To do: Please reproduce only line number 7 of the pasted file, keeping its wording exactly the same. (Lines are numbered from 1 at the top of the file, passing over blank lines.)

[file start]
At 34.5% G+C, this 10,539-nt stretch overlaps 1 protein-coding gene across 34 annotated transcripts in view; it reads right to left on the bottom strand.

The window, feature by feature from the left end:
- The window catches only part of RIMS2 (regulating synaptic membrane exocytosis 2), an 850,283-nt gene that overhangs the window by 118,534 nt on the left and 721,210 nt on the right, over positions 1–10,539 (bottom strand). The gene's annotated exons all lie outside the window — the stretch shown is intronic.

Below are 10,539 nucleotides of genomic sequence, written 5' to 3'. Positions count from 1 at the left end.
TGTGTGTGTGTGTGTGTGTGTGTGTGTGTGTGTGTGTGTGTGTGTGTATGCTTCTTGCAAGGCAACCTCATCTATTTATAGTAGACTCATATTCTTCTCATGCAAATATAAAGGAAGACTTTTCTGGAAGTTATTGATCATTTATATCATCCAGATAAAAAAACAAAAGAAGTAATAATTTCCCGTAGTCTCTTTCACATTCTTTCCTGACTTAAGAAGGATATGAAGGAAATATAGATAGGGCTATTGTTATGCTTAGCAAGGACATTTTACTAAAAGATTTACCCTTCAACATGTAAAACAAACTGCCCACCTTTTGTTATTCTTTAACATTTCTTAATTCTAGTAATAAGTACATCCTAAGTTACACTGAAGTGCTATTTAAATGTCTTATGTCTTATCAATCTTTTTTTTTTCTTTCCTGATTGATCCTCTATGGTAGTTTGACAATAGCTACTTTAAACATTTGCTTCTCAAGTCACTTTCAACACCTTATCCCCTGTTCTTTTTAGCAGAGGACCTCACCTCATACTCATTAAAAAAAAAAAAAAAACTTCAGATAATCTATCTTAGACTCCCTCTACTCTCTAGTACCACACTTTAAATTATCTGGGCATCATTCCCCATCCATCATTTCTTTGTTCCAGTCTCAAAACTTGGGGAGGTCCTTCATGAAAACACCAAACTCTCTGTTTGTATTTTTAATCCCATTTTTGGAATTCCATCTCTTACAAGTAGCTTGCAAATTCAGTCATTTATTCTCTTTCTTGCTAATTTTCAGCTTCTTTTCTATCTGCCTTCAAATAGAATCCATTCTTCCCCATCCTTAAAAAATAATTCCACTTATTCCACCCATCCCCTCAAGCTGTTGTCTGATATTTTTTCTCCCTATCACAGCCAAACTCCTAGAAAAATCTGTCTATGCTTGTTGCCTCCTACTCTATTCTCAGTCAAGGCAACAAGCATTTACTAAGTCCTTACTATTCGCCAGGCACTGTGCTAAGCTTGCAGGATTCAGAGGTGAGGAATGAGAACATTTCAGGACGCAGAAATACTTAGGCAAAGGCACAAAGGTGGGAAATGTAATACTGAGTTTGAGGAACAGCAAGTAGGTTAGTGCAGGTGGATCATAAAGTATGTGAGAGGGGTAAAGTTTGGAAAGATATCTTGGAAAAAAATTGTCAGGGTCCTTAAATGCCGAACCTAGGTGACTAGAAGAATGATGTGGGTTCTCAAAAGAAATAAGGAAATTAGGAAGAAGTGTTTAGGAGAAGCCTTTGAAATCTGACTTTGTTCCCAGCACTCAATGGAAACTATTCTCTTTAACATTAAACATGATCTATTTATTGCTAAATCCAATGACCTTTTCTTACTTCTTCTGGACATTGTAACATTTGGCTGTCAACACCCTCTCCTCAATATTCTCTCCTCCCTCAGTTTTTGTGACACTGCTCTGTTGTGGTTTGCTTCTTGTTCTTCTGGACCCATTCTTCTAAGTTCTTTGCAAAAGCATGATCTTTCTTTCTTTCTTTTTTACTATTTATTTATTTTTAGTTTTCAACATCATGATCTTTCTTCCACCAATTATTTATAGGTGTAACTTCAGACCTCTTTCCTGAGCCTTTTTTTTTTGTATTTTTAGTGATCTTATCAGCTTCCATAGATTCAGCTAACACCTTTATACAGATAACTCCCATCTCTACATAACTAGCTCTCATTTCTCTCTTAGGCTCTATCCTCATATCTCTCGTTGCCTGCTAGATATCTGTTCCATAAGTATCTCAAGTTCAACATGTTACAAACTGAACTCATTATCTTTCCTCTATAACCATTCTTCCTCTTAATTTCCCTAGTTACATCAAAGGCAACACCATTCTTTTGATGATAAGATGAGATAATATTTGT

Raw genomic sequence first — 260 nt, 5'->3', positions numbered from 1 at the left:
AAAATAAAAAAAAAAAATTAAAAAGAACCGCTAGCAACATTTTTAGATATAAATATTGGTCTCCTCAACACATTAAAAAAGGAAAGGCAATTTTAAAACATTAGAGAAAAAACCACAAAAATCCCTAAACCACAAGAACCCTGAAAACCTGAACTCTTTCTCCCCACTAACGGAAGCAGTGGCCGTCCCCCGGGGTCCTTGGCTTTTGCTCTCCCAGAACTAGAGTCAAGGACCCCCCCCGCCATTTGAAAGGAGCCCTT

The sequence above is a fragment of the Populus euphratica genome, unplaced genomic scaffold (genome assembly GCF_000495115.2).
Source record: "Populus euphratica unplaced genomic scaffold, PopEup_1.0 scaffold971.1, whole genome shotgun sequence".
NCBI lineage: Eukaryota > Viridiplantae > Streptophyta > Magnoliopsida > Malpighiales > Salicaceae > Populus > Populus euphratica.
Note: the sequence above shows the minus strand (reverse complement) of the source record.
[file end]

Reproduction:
AAAATAAAAAAAAAAAATTAAAAAGAACCGCTAGCAACATTTTTAGATATAAATATTGGTCTCCTCAACACATTAAAAAAGGAAAGGCAATTTTAAAACATTAGAGAAAAAACCACAAAAATCCCTAAACCACAAGAACCCTGAAAACCTGAACTCTTTCTCCCCACTAACGGAAGCAGTGGCCGTCCCCCGGGGTCCTTGGCTTTTGCTCTCCCAGAACTAGAGTCAAGGACCCCCCCCGCCATTTGAAAGGAGCCCTT